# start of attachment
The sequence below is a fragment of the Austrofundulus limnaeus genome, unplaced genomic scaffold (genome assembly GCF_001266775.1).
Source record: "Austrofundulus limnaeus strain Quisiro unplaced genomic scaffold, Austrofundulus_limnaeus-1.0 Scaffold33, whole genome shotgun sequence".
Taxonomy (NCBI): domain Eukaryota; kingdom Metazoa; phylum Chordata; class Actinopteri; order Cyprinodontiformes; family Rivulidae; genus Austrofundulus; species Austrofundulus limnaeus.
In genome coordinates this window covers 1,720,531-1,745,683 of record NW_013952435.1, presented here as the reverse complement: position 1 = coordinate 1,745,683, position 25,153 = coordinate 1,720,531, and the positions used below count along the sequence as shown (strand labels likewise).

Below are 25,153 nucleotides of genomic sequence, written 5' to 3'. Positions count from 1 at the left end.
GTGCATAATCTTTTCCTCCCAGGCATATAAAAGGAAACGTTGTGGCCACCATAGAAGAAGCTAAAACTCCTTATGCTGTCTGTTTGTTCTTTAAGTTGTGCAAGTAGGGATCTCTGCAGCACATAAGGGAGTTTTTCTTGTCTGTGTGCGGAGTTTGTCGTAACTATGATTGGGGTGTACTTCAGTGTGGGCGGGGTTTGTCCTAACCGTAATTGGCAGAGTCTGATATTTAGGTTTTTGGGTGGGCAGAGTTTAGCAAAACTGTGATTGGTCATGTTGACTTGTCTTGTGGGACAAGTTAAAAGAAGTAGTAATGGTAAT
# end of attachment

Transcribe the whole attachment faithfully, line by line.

The sequence below is a fragment of the Austrofundulus limnaeus genome, unplaced genomic scaffold (genome assembly GCF_001266775.1).
Source record: "Austrofundulus limnaeus strain Quisiro unplaced genomic scaffold, Austrofundulus_limnaeus-1.0 Scaffold33, whole genome shotgun sequence".
Taxonomy (NCBI): domain Eukaryota; kingdom Metazoa; phylum Chordata; class Actinopteri; order Cyprinodontiformes; family Rivulidae; genus Austrofundulus; species Austrofundulus limnaeus.
In genome coordinates this window covers 1,720,531-1,745,683 of record NW_013952435.1, presented here as the reverse complement: position 1 = coordinate 1,745,683, position 25,153 = coordinate 1,720,531, and the positions used below count along the sequence as shown (strand labels likewise).

Below are 25,153 nucleotides of genomic sequence, written 5' to 3'. Positions count from 1 at the left end.
GTGCATAATCTTTTCCTCCCAGGCATATAAAAGGAAACGTTGTGGCCACCATAGAAGAAGCTAAAACTCCTTATGCTGTCTGTTTGTTCTTTAAGTTGTGCAAGTAGGGATCTCTGCAGCACATAAGGGAGTTTTTCTTGTCTGTGTGCGGAGTTTGTCGTAACTATGATTGGGGTGTACTTCAGTGTGGGCGGGGTTTGTCCTAACCGTAATTGGCAGAGTCTGATATTTAGGTTTTTGGGTGGGCAGAGTTTAGCAAAACTGTGATTGGTCATGTTGACTTGTCTTGTGGGACAAGTTAAAAGAAGTAGTAATGGTAAT